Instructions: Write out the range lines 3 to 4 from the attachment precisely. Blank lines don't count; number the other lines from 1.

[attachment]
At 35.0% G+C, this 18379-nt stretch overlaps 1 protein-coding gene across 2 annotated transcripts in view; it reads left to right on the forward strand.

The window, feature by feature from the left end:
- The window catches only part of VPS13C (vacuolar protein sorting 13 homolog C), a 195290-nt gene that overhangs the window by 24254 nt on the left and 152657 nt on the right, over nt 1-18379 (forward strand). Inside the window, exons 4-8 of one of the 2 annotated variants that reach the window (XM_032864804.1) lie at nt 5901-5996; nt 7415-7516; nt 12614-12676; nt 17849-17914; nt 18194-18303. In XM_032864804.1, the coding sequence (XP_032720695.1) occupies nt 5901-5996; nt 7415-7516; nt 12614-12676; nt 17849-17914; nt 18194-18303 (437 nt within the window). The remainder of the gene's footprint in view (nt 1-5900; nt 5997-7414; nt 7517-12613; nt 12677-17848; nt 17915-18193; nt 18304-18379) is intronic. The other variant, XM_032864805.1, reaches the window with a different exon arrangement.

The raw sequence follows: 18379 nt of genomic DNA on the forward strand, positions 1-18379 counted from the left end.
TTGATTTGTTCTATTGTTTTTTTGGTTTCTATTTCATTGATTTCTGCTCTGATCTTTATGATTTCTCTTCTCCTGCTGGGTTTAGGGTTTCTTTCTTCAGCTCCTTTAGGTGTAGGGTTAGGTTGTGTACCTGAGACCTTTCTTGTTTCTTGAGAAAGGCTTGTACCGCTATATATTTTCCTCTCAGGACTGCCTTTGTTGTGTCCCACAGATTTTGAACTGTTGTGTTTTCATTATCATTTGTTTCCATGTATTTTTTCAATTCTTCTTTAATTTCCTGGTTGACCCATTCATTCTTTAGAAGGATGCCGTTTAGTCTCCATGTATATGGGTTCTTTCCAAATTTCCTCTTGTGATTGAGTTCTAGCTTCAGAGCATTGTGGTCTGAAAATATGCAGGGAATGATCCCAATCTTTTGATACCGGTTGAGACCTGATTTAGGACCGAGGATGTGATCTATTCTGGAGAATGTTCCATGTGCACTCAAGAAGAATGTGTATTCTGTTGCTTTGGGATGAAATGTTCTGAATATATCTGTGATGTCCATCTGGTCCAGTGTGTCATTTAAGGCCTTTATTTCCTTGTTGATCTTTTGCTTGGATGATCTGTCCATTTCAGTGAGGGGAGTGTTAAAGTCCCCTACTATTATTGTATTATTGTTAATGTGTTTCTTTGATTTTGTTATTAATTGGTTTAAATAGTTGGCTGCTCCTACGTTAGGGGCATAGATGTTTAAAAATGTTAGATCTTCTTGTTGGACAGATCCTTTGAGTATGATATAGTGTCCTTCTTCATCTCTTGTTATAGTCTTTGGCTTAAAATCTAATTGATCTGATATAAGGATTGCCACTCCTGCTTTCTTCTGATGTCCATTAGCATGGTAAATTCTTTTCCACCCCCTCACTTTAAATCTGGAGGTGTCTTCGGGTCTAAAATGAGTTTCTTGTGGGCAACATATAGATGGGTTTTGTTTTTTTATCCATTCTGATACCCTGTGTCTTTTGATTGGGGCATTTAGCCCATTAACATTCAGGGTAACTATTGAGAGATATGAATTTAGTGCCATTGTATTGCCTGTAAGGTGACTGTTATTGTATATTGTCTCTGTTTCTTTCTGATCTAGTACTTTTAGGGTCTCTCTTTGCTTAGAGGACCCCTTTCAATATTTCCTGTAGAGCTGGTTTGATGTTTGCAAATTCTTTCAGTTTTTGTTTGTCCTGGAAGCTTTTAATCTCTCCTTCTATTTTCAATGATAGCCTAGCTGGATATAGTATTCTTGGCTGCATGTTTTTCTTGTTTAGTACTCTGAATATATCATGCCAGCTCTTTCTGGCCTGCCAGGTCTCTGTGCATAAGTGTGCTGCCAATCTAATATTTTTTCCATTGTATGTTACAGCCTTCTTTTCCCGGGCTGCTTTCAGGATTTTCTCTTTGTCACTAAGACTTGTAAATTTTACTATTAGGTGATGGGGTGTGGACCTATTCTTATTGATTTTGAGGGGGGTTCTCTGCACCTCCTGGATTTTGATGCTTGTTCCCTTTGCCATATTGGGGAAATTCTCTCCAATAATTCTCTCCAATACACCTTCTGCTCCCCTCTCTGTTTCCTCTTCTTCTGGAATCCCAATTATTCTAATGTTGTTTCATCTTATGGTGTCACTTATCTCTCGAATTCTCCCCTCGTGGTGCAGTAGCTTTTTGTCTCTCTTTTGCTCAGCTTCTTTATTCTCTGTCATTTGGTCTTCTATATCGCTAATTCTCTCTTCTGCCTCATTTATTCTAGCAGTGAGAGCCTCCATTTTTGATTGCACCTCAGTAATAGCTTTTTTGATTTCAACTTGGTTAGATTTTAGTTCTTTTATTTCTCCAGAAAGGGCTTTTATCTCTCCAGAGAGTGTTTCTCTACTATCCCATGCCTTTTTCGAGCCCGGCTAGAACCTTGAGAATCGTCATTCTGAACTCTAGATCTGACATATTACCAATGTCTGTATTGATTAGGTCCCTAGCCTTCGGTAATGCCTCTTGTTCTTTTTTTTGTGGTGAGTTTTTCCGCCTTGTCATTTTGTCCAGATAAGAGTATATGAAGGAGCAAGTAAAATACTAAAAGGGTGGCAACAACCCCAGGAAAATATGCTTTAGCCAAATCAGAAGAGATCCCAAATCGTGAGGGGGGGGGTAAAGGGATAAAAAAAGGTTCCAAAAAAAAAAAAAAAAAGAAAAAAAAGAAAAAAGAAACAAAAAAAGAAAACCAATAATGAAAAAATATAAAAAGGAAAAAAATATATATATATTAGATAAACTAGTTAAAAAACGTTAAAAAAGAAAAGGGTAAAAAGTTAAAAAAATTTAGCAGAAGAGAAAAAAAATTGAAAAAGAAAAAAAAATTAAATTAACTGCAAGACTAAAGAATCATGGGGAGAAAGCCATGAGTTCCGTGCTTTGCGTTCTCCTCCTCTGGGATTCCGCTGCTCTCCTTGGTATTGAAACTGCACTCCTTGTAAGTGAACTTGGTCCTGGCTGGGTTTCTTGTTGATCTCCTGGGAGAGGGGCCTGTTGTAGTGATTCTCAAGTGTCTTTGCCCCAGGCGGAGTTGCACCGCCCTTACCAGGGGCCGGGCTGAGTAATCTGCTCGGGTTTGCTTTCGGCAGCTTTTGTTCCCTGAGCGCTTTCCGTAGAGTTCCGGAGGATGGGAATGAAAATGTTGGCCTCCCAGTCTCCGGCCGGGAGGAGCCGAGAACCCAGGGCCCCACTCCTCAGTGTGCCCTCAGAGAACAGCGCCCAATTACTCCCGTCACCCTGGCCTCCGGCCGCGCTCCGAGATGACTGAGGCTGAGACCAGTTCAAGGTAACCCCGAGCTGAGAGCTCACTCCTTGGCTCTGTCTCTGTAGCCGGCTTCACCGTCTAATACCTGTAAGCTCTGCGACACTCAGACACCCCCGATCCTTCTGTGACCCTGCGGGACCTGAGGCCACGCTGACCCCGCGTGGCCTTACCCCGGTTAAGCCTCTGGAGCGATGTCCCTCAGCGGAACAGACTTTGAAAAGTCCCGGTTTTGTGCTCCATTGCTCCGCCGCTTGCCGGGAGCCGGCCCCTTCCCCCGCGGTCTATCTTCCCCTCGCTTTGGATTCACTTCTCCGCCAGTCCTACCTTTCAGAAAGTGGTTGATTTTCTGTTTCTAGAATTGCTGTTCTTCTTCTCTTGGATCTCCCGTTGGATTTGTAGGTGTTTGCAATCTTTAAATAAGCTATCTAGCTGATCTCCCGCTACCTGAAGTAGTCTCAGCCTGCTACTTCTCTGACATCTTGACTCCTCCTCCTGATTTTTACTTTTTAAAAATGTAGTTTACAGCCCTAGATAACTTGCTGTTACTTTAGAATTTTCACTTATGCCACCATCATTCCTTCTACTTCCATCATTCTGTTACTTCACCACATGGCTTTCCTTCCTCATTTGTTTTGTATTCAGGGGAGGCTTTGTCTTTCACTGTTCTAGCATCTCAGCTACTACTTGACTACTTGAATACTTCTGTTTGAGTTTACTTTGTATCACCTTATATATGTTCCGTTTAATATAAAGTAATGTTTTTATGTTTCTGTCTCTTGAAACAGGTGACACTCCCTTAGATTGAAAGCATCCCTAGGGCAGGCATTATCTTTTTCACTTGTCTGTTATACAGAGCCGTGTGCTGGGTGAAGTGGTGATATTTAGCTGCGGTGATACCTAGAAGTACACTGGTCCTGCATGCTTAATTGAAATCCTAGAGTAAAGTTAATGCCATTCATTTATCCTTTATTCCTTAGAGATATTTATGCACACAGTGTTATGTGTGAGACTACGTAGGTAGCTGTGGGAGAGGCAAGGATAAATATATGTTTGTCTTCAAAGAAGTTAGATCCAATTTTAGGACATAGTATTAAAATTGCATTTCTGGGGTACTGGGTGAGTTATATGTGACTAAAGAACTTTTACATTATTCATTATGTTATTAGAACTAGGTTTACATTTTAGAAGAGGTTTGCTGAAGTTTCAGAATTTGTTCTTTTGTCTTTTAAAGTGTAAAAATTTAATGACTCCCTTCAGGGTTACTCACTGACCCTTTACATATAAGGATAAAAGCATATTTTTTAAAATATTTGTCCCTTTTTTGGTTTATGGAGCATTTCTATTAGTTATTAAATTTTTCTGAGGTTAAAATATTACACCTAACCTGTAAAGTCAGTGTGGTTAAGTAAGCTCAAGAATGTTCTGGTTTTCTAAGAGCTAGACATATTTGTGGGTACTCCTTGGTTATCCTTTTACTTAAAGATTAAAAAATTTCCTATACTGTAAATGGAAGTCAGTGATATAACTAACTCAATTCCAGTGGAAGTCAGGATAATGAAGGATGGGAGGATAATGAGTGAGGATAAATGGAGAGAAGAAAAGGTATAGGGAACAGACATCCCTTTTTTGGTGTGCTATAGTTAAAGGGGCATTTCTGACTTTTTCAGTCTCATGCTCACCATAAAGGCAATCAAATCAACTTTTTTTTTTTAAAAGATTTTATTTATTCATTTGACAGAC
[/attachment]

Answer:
- The window catches only part of VPS13C (vacuolar protein sorting 13 homolog C), a 195290-nt gene that overhangs the window by 24254 nt on the left and 152657 nt on the right, over nt 1-18379 (forward strand). Inside the window, exons 4-8 of one of the 2 annotated variants that reach the window (XM_032864804.1) lie at nt 5901-5996; nt 7415-7516; nt 12614-12676; nt 17849-17914; nt 18194-18303. In XM_032864804.1, the coding sequence (XP_032720695.1) occupies nt 5901-5996; nt 7415-7516; nt 12614-12676; nt 17849-17914; nt 18194-18303 (437 nt within the window). The remainder of the gene's footprint in view (nt 1-5900; nt 5997-7414; nt 7517-12613; nt 12677-17848; nt 17915-18193; nt 18304-18379) is intronic. The other variant, XM_032864805.1, reaches the window with a different exon arrangement.

The raw sequence follows: 18379 nt of genomic DNA on the forward strand, positions 1-18379 counted from the left end.